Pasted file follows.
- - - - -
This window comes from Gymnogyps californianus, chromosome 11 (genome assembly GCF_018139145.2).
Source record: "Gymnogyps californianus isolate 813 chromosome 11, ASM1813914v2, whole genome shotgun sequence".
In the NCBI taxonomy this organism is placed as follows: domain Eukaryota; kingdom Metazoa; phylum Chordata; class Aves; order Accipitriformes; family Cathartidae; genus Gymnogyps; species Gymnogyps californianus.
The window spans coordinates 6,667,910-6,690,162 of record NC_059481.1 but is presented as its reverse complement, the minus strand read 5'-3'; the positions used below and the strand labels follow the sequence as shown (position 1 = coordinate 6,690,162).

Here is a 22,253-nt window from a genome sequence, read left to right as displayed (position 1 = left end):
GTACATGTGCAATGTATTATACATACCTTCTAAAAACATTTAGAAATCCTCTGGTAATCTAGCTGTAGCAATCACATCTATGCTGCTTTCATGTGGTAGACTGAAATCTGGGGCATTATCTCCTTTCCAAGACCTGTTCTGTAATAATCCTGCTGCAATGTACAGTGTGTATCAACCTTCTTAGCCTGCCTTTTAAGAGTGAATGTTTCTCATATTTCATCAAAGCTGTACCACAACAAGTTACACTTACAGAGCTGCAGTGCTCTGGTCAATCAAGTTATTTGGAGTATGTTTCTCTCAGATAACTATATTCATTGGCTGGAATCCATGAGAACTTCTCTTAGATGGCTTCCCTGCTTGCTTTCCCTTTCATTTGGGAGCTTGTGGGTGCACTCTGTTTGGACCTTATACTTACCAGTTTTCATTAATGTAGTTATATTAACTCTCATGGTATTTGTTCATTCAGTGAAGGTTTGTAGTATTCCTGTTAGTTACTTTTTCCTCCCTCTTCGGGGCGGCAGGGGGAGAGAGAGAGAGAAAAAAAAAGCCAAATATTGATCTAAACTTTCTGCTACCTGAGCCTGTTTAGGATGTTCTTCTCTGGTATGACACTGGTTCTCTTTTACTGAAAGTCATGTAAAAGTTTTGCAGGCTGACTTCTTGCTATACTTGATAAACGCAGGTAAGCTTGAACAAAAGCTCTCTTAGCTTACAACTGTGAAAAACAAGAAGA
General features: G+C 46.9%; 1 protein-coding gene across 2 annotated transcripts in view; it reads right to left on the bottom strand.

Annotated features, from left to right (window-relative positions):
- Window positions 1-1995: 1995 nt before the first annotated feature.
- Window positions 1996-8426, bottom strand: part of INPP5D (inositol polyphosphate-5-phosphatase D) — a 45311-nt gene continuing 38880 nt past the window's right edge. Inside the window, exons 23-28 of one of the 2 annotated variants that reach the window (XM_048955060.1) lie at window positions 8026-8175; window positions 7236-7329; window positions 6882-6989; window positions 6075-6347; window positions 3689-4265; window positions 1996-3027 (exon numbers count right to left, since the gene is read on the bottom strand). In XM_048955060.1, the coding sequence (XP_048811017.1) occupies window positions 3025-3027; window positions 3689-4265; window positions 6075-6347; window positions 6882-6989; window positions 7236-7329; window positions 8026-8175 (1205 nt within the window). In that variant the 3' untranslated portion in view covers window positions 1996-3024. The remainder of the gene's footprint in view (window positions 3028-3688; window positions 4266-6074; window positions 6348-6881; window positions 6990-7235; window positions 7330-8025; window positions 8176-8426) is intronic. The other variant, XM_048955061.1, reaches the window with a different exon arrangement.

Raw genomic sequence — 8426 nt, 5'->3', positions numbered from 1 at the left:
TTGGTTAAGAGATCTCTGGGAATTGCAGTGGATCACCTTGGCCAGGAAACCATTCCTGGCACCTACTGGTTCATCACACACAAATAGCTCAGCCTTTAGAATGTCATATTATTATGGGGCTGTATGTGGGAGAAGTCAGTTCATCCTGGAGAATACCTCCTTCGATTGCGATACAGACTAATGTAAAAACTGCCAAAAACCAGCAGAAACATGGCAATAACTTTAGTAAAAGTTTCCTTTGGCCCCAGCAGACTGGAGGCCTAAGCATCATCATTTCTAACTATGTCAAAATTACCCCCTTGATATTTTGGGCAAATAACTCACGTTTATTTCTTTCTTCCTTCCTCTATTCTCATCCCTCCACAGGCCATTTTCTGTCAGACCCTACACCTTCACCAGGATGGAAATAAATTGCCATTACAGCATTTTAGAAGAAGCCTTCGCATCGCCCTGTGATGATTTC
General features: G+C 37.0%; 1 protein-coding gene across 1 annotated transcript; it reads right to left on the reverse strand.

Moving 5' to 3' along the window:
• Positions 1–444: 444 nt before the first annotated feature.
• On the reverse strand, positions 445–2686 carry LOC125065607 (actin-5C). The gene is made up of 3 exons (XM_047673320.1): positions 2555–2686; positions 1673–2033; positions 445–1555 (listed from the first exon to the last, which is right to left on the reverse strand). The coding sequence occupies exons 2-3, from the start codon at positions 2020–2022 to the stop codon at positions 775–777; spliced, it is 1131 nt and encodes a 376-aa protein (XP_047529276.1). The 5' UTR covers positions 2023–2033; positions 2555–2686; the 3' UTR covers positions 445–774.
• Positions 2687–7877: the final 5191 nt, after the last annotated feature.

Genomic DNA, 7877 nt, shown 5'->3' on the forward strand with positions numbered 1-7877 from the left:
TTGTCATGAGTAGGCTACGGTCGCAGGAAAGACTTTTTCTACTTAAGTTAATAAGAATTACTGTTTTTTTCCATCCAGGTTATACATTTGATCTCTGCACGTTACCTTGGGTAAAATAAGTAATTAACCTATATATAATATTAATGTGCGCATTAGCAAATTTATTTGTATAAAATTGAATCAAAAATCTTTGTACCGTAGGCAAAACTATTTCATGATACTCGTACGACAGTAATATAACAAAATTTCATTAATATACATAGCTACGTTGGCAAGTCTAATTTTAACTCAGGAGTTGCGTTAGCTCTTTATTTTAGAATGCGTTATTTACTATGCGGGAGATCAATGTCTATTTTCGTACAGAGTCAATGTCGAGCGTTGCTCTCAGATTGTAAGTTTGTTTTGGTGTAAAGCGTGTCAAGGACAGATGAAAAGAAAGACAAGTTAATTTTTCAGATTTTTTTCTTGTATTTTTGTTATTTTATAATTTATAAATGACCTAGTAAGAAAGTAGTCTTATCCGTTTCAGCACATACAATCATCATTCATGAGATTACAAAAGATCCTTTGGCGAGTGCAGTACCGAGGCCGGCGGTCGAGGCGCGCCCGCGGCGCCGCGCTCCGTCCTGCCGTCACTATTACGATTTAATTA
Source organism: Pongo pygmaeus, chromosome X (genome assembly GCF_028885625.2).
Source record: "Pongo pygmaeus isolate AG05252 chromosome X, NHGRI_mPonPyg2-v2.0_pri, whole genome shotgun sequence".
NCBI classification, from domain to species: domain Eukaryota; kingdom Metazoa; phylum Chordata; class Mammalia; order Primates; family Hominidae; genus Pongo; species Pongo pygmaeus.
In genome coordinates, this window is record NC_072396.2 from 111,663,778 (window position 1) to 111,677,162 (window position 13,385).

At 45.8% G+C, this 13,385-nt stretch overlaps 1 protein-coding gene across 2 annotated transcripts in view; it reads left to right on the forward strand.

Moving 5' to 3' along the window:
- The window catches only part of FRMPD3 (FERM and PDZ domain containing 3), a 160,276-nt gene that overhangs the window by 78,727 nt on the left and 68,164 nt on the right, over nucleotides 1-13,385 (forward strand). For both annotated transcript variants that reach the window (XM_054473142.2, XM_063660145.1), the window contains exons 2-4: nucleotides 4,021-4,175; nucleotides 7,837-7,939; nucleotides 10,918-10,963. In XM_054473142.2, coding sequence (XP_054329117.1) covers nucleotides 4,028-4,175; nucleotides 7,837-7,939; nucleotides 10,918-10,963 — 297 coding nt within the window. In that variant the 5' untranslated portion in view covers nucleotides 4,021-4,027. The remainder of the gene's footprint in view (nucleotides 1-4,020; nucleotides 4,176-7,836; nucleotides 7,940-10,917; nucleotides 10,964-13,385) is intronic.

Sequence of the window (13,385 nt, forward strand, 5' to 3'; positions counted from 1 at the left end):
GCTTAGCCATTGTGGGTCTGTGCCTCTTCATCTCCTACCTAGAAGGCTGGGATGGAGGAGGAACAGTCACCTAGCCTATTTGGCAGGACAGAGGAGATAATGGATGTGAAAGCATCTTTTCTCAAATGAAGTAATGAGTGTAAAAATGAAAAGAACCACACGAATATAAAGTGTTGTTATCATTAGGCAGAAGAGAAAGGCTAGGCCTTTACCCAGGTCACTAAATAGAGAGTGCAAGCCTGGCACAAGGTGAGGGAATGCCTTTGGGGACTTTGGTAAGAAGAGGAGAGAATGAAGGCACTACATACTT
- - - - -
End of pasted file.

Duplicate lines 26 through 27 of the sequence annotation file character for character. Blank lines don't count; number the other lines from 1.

- The window catches only part of FRMPD3 (FERM and PDZ domain containing 3), a 160,276-nt gene that overhangs the window by 78,727 nt on the left and 68,164 nt on the right, over nucleotides 1-13,385 (forward strand). For both annotated transcript variants that reach the window (XM_054473142.2, XM_063660145.1), the window contains exons 2-4: nucleotides 4,021-4,175; nucleotides 7,837-7,939; nucleotides 10,918-10,963. In XM_054473142.2, coding sequence (XP_054329117.1) covers nucleotides 4,028-4,175; nucleotides 7,837-7,939; nucleotides 10,918-10,963 — 297 coding nt within the window. In that variant the 5' untranslated portion in view covers nucleotides 4,021-4,027. The remainder of the gene's footprint in view (nucleotides 1-4,020; nucleotides 4,176-7,836; nucleotides 7,940-10,917; nucleotides 10,964-13,385) is intronic.

Sequence of the window (13,385 nt, forward strand, 5' to 3'; positions counted from 1 at the left end):